} else if(!walk.every(item => ["n", "s", "e", "w"].includes(item))) {
throw new Error("InvalidArgumentException: Parameter 1 must be an array of strings. Each string must correspond to a compass direction, valid directions are: 'n', 's', 'e' and 'w'");
} else if (!Array.isArray(startingPosition)) {
throw new Error(`InvalidArgumentException: Parameter 2 must be an array. Received: \${typeof startingPosition}`);
} else if(startingPosition.length !== 2) {
throw new Error(`InvalidArgumentException: Parameter 2 must have 2 items representing the starting position of the user. Received: \${startingPosition} with a length of \${startingPosition.length}`);
} else if(!startingPosition.every(item => Number.isInteger(item))) {
throw new Error(`InvalidArgumentException: Parameter 2 must be an array of numbers and have a length of 2 items. This is to match the schema requirement of [x1: number, y1: number]. Received: \${startingPosition}`);
} else if(!Number.isInteger(timeAvailableMinutes)) {
throw new Error(`InvalidArgumentException: Parameter 3 must be an integer. Received: \${typeof timeAvailableMinutes}`);
}

const [x1, y1] = startingPosition;
const [x2, y2] = walk.reduce(([x, y], direction) => {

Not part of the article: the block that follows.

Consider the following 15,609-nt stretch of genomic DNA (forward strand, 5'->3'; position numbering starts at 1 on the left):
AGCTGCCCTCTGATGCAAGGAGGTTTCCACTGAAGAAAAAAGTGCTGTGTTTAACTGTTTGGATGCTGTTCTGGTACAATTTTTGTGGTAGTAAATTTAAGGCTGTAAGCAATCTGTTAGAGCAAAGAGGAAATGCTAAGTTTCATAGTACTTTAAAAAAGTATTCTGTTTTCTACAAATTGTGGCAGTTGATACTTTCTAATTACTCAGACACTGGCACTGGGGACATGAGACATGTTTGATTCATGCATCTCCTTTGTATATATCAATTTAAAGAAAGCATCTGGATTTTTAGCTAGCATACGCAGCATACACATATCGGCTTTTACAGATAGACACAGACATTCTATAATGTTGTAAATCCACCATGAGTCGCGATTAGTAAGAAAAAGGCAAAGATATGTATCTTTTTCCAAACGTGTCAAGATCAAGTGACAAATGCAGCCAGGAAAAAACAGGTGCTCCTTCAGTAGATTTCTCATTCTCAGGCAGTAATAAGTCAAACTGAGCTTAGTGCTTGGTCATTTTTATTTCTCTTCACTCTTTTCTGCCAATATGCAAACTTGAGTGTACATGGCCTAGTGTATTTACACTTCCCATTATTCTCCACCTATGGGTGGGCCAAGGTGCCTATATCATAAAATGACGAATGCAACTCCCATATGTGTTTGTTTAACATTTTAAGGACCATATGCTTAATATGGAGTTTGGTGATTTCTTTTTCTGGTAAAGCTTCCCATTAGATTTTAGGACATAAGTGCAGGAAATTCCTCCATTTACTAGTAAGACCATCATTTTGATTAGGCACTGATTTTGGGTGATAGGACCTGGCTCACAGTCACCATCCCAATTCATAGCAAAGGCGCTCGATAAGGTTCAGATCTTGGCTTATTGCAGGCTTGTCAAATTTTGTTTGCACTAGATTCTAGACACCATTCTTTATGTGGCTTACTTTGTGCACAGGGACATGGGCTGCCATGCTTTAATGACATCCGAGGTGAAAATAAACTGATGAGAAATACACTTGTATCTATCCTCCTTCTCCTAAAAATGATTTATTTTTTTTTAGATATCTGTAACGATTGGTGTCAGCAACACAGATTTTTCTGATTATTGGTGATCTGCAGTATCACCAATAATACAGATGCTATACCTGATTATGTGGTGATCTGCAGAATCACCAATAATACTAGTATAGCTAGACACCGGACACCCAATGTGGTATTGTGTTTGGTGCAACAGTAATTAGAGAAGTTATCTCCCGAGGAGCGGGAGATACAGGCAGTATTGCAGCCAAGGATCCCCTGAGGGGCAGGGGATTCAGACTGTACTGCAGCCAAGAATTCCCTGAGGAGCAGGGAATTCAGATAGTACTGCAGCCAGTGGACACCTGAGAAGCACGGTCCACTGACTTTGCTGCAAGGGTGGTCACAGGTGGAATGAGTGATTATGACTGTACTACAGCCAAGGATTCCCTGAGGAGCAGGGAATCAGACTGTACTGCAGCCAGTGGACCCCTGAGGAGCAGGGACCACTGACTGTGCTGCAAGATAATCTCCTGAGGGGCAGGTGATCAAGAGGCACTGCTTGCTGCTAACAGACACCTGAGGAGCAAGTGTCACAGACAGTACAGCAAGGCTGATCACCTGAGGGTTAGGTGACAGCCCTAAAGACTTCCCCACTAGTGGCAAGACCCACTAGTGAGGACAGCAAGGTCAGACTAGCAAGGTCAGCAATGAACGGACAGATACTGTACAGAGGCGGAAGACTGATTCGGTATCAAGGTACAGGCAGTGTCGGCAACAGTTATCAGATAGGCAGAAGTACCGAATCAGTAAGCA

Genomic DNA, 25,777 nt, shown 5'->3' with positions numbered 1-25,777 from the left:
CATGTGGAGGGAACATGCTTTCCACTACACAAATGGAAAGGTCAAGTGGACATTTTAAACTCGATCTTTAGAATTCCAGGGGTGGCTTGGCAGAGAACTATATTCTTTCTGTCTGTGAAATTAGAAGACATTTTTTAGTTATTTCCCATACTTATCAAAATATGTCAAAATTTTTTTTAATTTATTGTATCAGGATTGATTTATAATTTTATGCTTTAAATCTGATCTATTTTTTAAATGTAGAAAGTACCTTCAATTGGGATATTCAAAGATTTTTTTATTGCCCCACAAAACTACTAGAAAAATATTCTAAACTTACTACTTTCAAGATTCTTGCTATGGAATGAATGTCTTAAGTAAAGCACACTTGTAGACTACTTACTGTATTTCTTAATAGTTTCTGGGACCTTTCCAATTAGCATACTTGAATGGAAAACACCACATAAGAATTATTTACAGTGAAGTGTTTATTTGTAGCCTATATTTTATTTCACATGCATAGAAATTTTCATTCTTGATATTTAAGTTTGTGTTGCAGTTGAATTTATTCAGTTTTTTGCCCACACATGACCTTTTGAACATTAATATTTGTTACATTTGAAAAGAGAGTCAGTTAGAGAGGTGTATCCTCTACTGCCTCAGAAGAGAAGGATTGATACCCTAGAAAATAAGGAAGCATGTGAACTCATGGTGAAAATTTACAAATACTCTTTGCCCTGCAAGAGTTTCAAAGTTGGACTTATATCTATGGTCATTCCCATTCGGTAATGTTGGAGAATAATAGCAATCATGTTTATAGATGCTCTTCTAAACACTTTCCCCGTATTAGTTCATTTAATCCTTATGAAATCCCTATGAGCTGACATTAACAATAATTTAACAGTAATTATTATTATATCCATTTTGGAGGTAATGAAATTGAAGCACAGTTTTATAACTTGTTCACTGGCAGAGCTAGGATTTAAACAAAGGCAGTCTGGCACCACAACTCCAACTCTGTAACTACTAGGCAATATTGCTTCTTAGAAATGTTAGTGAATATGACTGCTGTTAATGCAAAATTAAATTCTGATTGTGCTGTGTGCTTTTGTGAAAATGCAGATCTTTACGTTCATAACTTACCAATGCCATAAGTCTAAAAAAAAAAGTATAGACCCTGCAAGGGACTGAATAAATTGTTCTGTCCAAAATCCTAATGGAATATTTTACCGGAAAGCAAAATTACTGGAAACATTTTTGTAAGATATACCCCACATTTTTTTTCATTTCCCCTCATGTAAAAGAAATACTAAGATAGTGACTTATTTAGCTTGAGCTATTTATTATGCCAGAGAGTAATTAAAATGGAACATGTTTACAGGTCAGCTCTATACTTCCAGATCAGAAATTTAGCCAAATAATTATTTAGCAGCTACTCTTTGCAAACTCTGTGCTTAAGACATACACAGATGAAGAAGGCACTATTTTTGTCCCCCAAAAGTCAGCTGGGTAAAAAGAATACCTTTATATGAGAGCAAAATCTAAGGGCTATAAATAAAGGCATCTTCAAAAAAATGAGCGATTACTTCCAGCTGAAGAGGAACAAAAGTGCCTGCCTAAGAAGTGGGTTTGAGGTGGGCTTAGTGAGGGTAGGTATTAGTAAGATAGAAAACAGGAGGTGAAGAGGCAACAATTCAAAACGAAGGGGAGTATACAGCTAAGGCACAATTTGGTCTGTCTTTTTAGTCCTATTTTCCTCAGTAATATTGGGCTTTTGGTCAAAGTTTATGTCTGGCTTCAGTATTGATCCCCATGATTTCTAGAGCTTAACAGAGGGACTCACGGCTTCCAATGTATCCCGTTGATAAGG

switch (direction) {
case 'n': return [x, y + 1];
case 's': return [x, y - 1];
case 'e': return [x + 1, y];
case 'w': return [x - 1, y];
}
}, [x1, y1]);
return walk.length === timeAvailableMinutes && x1 === x2 && y1 === y2;
}
``````

We run our input checks and then begin to reason our coordinates. Firstly we strip the starting `x` and `y` positions of the user and name these `x1` and `y1`.

Next, we take the `walk` array of directions and reduce it to an array of `x2` and `y2` positions. To achieve this, the initial "accumulator" of the reducer is set to `x1` and `y1` and on each iteration of the reducer, based on the current direction, we either increment or decrement `x` or `y`. Upon the reducers final iteration, these values will now be our `x2` and `y2` coordinates.

Finally we check if the `walk` had the same amount of items as the minutes it takes per direction (as outlined in the task description) and from there we check if the start and end `x` and `y` values match. If all of these criteria match, we know the walk is valid since the walk time matches the available time and the end positions match the starting ones.

## Conclusions

This challenge was a good use case for reducers and the only change I would probably make to the implementation is to return early if the walk and time available don't match, like so:

``````// code removed for reading ease
if(walk.length !== timeAvailableMinutes) return false;
const [x1, y1] = startingPosition;
const [x2, y2] = walk.reduce(([x, y], direction) => {
switch (direction) {
case 'n': return [x, y + 1];
case 's': return [x, y - 1];
case 'e': return [x + 1, y];
case 'w': return [x - 1, y];
}
}, [x1, y1]);
return x1 === x2 && y1 === y2;
// code removed for reading ease
``````